National Non-Smoking Week January 18–24, 2009
Above link takes you to Cancer Society of Canada quit smoking page
Go to the library with the "geeks", or step out back behind the school with the more cool crowd. In hindsight my teen years probably would have fared better if I followed my instincts and went to the library. With a not so completely developed self esteem I felt like a dose of coolness would do me good.
While the geeks were busy doing their nerdy intellectual stuff, I was about to get a lesson in socialization that ultimately was one of the most stupid decisions I have made in life. One of the bad-boy cool guys was appeasing his flock by handing out smokes, and I was at the end of the receiving line.
Each person who accepted a smoke seemed to be more accepted by Mr. Cool and as he got closer to me my nervousness increased. I don’t smoke. I tried it before and threw up. I hate smoking. I hide my grandmothers cigarettes because I know smoking hurts her.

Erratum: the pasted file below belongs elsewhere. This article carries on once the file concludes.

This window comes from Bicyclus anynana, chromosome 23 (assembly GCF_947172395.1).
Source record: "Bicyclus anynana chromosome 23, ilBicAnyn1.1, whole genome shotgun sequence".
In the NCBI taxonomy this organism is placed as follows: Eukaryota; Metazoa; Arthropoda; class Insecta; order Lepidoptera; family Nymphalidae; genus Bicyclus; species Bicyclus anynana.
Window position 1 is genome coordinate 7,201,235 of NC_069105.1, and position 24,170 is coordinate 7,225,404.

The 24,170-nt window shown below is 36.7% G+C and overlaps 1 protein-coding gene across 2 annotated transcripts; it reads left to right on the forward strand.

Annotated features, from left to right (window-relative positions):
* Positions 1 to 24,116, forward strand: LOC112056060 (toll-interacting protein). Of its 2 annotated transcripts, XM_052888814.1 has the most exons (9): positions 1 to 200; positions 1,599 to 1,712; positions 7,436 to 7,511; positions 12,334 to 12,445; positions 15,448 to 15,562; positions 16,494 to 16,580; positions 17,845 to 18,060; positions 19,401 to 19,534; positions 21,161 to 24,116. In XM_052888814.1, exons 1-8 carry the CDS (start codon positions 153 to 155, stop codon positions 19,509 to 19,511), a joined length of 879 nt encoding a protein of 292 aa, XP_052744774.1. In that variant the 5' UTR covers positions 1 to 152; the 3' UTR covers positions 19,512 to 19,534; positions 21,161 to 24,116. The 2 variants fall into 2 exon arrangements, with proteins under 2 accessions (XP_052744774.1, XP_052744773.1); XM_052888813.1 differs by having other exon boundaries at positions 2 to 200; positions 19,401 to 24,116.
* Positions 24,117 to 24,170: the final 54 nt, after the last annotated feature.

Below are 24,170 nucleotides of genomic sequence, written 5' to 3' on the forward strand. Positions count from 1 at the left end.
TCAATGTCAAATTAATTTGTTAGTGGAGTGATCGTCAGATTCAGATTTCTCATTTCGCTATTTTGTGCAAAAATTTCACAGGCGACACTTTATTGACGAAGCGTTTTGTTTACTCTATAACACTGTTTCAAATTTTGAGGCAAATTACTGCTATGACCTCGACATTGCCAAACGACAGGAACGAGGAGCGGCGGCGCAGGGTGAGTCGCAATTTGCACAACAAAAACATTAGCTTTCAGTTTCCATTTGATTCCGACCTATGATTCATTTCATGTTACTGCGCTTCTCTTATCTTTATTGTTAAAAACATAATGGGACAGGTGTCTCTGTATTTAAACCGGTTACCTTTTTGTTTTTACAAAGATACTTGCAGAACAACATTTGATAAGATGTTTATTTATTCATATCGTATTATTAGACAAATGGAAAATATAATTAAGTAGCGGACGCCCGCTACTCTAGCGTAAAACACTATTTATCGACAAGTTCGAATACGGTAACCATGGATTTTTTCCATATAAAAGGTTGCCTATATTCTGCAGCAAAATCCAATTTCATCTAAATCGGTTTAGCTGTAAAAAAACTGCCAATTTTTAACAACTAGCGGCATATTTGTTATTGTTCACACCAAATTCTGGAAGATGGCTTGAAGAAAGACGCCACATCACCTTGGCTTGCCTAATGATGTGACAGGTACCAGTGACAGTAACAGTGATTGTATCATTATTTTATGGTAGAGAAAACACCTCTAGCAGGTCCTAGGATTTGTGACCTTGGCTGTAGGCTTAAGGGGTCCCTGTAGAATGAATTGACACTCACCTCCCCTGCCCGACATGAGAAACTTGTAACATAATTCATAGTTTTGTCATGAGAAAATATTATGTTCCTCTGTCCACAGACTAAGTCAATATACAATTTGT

“How ‘bout you? Smoke?” The subliminal message was, “if you don’t take this smoke you are weak.” “Oh yeah, I smoke all the time, give me one of those.”
The first puff was disgusting and made me cough. “Are you sure you smoke; ‘cause you don’t look like you do.” “Oh yeah, I just have a bit of sore throat today.. no big deal.” After a few more puffs and a world of willpower to suppress coughing I started feeling dizzy and ill, but at least I was cool.
It all made sense now, the Marlborough Man, Joe Camel, various movie stars.. If you have a smooth and confident technique when you take a drag, especially if you can pull off the advanced and uber-cool “French inhale” where you let a fine whisper of smoke escape your mouth and direct it up your nose- you were tough, sophisticated and cool all at once.
Of course now you look like a jackass who’s stinking out the joint. The socialization of smoking has evolved; you’re no longer part of the in-crowd if you smoke. Now you’re outcast, banned, and shunned. Good thing I sold my shares when I did. There is a problem with the shaming of smokers though, aside from being a little on the inhumane side, it has also led to more closet smokers. Closet smokers can feel embarrassed or ashamed about their habit and are less likely to tell their doctors about their habit, and less likely to seek help with quitting for fear of being shamed. Shaming someone who smokes doesn't work, encouraging to quit by emphasising health benefits may. Nagging doesn't work either, as nagging is offensive.